Is American Catching the “British Disease?”

Barry Eichengreen, UC Berkeley professor of economics and recent recipient of an INET grant to launch an economic history laboratory at Berkeley, has recently published an article over at Project Syndicate about the similarities between post-WWII Britain and the present day United States.

In the column, Eichengreen says that due to political overreach and a financial crisis, there is a “scent of decline in the air” in the United States, a scent that he calls “the British Disease”:

“Doomed to slow growth, the US of today, like the exhausted Britain that emerged from World War II, will be forced to curtail its international commitments. This will create space for rising powers like China, but it will also expose the world to a period of heightened geopolitical uncertainty.”

But according to Eichengreen, the problem for Britain (or today’s United States, for that matter,) wasn’t poor management, bad schools, or even (arguably) a fundamentally flawed financial system. Instead, it’s economic policy, and Eichengreen points out that this is the most likely explanation for the British decline:

“Britain failed to put in place an effective competition policy. In response to the collapse of demand in 1929, it erected high tariff walls. Sheltered from foreign competition, industry grew fat and lazy. After WWII, repeated shifts between Labour and Conservative governments led to stop-go policies that heightened uncertainty and created chronic financial problems.”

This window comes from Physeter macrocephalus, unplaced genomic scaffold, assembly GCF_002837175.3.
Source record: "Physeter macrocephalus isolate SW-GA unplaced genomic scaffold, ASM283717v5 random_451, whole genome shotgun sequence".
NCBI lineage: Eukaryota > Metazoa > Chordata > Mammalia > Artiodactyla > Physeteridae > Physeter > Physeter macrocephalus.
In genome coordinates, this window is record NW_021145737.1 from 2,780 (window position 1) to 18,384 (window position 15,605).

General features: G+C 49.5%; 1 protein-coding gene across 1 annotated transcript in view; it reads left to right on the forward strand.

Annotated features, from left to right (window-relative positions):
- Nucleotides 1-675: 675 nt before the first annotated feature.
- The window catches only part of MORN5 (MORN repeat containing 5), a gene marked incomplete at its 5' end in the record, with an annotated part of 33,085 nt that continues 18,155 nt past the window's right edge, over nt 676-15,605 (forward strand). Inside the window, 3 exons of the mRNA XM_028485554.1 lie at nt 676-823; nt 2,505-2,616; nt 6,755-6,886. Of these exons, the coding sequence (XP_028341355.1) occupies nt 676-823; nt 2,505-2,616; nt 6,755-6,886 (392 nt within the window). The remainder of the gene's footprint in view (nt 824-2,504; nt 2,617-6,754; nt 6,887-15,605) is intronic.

Eichengreen continues:

“Herein lies the most convincing explanation for British decline. The country failed to develop a coherent policy response to the financial crisis of the 1930’s. Its political parties, rather than working together to address pressing economic problems, remained at each other’s throats. The country turned inward. Its politics grew fractious, its policies erratic, and its finances increasingly unstable.”

How can the United States learn from this lesson? Eichengreen doesn’t give any concrete answers, but maybe Berkeley’s new Economic History Laboratory will help inform future policy measures. Otherwise, Thomas Friedman of the New York Times posited recently that the American labor market must go through a marked transition to correct the economy’s course. Should incentives for this transition be somehow built into economic policy? If so, how?